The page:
Syria facilitating Sunni insurgency in Iraq

Wednesday, July 2, 2003

Syria continues to facilitate aid to Sunni insurgents in their battle against the U.S. military in Iraq.

U.S. officials said Syria has failed to stop the flow of Islamic combatants from entering and leaving Iraq. They estimate that hundreds of Iraqi, Lebanese, Saudi and Syrian nationals are entering Iraq to battle U.S. troops.

Damascus, the officials said, continues to allow entry to members of the deposed Iraqi regime as well as Shi'ite and Sunni insurgents. They said it was not clear whether President Bashar Assad himself was allowing the freedom of movement by the insurgents.

On June 18, a U.S. combined task crossed the Syrian border in pursuit of a convoy of vehicles believed to have contained senior aides of deposed Iraqi President Saddam Hussein, Middle East Newsline reported. Officials said the task force fought Syrian border guards who tried to block the entry of U.S. troops.

"We have things that would suggest that someone on the Syrian side was involved, but whether it was people connected with the government, that I haven't got a definitive answer to," Defense Secretary Donald Rumsfeld said.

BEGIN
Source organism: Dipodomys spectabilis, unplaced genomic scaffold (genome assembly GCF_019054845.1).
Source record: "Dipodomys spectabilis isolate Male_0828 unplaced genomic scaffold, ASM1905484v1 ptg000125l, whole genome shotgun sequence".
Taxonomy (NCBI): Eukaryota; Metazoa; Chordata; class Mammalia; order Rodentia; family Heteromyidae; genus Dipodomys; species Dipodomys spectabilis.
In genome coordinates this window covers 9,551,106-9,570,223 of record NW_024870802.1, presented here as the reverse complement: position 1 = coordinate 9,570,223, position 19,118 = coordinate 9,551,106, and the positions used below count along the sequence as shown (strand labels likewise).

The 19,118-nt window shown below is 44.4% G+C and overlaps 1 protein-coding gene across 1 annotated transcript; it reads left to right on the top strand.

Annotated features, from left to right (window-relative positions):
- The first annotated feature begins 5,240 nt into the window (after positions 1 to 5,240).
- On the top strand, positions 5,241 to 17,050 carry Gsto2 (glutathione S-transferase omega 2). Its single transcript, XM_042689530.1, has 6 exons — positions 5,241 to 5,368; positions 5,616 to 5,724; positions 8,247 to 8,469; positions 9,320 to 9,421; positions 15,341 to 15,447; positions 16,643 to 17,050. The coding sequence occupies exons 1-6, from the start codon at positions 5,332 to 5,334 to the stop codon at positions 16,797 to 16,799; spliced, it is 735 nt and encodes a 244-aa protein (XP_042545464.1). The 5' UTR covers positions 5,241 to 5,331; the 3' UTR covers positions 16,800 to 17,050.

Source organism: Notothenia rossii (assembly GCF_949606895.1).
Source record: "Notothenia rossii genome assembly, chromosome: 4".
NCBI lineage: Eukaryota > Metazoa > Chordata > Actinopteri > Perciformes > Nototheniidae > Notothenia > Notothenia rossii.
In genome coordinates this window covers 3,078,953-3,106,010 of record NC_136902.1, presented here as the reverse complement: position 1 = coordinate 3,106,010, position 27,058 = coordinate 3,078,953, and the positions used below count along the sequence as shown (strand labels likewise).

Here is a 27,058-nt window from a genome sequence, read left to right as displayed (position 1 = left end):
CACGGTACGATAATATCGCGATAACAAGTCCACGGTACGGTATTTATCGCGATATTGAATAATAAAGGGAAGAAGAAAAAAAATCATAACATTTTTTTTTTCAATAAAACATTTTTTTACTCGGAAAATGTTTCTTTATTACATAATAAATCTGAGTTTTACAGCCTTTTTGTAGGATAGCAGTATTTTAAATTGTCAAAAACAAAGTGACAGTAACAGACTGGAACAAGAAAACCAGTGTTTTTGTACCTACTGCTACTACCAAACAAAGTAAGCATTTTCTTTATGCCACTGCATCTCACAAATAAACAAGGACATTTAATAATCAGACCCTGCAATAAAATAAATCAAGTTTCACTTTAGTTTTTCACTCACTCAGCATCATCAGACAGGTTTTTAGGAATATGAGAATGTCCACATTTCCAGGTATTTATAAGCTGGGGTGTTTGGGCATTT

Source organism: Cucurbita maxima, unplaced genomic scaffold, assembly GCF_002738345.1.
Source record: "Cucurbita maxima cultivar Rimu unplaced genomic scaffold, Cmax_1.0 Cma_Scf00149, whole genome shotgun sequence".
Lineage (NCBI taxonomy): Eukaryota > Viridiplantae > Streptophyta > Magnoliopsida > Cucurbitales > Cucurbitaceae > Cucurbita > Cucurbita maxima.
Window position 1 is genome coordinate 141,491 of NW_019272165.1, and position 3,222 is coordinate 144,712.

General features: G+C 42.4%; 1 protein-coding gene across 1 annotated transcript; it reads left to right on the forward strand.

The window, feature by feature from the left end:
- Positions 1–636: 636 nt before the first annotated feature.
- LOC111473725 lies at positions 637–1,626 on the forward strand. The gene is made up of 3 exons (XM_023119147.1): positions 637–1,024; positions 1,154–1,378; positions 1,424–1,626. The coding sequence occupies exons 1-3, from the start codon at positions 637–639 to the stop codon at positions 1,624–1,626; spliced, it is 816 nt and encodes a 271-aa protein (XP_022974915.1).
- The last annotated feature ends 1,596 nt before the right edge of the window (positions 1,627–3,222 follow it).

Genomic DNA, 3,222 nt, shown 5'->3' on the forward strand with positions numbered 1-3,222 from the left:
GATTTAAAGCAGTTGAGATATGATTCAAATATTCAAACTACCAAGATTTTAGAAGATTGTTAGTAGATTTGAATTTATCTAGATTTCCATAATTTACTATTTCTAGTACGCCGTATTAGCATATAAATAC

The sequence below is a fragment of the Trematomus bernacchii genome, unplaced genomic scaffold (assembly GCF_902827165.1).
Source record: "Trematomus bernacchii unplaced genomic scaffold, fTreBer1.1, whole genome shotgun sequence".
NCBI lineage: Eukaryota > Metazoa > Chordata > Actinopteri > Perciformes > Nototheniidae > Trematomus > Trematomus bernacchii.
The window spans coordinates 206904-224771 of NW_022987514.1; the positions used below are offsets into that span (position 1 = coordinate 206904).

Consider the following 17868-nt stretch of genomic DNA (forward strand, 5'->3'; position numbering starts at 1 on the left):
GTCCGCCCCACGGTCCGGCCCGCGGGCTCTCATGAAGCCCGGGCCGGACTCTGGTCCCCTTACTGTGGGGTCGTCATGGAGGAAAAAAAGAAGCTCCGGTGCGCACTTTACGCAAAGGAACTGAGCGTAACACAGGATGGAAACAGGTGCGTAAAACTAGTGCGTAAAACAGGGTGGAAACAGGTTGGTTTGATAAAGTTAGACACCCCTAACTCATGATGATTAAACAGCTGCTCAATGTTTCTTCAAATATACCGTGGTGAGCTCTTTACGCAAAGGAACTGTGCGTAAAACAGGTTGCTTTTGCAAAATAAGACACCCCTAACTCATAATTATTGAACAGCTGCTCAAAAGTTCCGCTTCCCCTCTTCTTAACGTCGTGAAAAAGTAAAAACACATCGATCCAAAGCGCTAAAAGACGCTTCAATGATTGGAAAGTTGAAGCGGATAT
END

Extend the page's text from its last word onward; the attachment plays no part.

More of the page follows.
[On Wednesday, a U.S. soldier was said to have been killed in the Baghdad region. Earlier, the Pentagon said six U.S. soldiers were injured on Tuesday.]

Officials said five Syrians were injured in the clash and 20 were captured. All but three of the Syrians have been released.

"As of Friday, they were still being interrogated," Gen. Richard Myers, chairman of the Joint Chiefs of Staff, said on Monday.

Officials said the U.S. task force had acted on intelligence that Iraqi regime officials were moving toward the Syrian border in a convoy of sport utility vehicles. At that point, they said, an air and infantry task force was sent to the Iraqi-Syrian border.

Meanwhile, the U.S. 4th Infantry Division and Task Force Iron Horse have maintained counter-insurgency operations against Saddam strongholds in northwest Iraq. The U.S. military is said to have captured the son of Iraqi Vice President Taha Yassin Ramadan, regarded as one of the leading members of the former regime. Ramadan's son was said to have been injured in the U.S. military operation.

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